Gritsforbreakfast said...

Gunny, you're confusing what you think SHOULD be the case with what is in fact true. And the fact is, cops can retire when they want and meet-and-confer concessions to unions are legal, even if I agree that they've been unwise.

Gunny Thompson said...

Grits, I think what are the facts and not opinions is that Texas, in accordance with Tx Gov't Code,Sec. 617.002, prohibits public employee collective bargaining and that include peace officers.

One additional fact, as public officers, they are restricted from residing outside of the jurisdiction of their employing agency. To maintain their primary residence outside of that of their of their employing agency is an automatic resignation and removal from office. Does the expression: "No one Is Above-the-Law, mean anything?!!"

Gritsforbreakfast said...

@Gunny, other statutes authorize "meet and confer" in civil service cities so it's just not true that those agreements are illegal. Also not true they must maintain residence in the jurisdiction. It might be nice, but it's simply not a legal requirement.

Everyone is entitled to their own opinions, but not their own facts.

Anonymous said...

Many officers of DPD, HPD, SAPD and others live outside of the city limits of where they are employed. Most of them lived outside of the city jurisdiction when hired, so no, the law does not prohibit them from living outside of the city where they are employed.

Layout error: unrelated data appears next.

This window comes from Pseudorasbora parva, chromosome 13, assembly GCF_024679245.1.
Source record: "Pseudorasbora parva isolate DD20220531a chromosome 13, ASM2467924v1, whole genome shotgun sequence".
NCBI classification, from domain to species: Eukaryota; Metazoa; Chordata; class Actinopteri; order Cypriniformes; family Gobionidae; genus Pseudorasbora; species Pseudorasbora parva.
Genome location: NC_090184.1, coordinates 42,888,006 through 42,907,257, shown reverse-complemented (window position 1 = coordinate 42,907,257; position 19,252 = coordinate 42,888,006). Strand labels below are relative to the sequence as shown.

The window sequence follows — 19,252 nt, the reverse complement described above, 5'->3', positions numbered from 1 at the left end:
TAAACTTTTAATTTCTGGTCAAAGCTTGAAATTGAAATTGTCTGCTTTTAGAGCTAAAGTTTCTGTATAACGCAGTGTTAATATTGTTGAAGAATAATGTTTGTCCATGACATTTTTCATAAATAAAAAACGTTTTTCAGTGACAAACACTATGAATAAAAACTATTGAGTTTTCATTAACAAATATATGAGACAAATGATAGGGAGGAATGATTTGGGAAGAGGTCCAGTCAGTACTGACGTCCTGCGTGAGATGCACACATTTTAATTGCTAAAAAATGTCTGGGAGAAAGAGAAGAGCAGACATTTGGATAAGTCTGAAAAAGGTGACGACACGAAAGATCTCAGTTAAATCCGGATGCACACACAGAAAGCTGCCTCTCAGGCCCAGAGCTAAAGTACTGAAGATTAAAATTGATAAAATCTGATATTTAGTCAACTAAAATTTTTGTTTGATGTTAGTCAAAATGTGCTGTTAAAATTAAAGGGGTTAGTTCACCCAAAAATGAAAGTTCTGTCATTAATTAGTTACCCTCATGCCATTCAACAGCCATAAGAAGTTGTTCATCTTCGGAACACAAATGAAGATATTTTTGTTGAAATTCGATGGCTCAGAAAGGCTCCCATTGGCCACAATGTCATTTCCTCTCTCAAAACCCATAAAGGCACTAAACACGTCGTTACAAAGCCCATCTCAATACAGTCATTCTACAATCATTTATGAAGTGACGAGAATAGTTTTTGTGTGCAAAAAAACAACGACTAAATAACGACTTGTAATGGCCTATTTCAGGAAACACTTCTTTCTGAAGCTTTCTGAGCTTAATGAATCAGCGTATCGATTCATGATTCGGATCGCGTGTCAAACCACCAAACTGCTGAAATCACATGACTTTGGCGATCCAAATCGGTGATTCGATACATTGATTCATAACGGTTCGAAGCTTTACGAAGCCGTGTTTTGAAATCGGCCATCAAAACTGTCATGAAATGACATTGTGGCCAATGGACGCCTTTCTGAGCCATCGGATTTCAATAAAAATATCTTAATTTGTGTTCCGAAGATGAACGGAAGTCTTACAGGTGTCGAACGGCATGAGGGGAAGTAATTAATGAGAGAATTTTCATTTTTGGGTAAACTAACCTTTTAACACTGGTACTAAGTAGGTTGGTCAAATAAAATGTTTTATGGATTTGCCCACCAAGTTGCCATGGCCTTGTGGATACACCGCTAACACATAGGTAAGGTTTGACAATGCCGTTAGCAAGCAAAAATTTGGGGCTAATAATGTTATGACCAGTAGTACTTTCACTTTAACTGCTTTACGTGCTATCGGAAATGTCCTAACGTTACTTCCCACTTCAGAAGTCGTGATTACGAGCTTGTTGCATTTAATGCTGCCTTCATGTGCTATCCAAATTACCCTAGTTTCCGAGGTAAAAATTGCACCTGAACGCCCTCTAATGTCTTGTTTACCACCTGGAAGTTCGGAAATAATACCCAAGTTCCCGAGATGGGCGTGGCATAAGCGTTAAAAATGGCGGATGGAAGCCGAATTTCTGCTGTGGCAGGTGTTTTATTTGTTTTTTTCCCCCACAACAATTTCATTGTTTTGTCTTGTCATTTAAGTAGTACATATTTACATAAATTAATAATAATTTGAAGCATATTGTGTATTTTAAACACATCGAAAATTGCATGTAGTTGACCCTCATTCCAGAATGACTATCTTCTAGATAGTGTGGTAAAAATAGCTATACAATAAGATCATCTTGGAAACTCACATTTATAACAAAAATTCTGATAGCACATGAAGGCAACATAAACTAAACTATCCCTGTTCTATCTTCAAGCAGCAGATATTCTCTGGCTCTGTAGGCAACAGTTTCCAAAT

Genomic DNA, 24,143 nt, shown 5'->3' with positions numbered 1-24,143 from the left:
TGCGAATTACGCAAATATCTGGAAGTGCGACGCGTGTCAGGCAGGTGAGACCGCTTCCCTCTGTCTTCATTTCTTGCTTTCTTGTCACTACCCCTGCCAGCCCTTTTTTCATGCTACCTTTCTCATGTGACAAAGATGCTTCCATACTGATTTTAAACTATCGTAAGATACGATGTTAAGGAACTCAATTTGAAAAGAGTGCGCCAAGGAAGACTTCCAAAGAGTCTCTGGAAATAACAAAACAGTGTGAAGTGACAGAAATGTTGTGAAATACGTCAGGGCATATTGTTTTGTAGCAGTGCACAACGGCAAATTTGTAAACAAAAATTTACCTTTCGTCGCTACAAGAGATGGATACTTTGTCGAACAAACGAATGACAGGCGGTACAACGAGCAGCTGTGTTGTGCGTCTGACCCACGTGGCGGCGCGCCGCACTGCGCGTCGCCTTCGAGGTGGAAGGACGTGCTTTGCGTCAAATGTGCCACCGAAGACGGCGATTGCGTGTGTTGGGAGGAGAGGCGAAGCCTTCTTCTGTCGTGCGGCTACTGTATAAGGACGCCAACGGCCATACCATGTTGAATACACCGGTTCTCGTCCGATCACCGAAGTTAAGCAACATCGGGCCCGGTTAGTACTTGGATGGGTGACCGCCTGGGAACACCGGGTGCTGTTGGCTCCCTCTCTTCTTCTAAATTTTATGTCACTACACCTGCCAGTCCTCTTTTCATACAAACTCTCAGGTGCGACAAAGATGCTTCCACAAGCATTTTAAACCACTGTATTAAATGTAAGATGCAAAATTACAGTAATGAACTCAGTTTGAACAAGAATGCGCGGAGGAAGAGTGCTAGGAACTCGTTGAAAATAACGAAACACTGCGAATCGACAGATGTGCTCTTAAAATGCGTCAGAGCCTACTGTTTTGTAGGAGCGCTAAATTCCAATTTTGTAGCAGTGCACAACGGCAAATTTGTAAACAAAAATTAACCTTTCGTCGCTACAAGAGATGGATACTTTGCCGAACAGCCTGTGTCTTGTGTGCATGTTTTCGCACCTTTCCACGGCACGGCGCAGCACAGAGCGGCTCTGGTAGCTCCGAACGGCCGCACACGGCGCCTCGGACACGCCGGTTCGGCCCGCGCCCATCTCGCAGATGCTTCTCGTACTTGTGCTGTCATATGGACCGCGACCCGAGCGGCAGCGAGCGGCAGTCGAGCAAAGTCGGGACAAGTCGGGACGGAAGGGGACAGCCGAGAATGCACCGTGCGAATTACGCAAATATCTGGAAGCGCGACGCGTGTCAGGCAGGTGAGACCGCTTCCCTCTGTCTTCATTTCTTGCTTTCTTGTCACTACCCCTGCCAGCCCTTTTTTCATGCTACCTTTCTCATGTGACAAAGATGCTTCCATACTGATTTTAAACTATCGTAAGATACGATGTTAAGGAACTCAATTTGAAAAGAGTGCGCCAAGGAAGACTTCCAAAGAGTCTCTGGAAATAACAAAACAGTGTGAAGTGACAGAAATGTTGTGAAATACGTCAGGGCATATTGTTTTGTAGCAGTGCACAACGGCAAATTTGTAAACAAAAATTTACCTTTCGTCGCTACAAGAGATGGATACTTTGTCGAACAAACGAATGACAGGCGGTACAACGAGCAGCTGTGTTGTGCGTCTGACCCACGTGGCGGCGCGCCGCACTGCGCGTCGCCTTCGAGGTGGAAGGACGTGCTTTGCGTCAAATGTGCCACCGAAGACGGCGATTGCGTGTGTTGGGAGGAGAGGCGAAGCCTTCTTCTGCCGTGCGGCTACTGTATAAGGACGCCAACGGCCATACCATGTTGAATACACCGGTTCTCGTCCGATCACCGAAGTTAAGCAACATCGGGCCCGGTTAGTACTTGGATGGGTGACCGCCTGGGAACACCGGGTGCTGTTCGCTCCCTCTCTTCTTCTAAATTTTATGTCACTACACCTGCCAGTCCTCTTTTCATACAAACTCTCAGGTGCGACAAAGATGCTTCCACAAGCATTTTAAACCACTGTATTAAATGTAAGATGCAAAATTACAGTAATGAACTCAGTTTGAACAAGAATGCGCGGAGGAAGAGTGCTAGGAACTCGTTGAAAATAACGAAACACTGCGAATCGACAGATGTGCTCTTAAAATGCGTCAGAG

Gunny Thompson said...

Grits, in respect to you, I accept your personal opinion, however, they are not facts. Laws that are in conflict are a nullity. I certifiably don't have the last word on this matter, but, I have not heard of a court ruling that provide a waiver of the intent of the Legislature. Whether cities are allowed to ignore the law has to be determined.

Anon @ 10:31 AM; thanks for your position, however, peace officers, in Texas, are considered public officers, Ex parte, Tracey, 93 SW 538(1905), Crim), as such, they must meet constitutions; residential requirements,which in part, states:

To be eligible as a candidate for, or appointed to a public office in this state, a person must have resided continuously in this state for 12 months and in the territory to from which the officer is appointed for six-months immediately preceding the date the appointment is made and satisfy any other eligibility requirements prescribed by law for the office {Texas Election Code, Section 141.001(a)(%), (E);(6)] Just Saying!!!

Gritsforbreakfast said...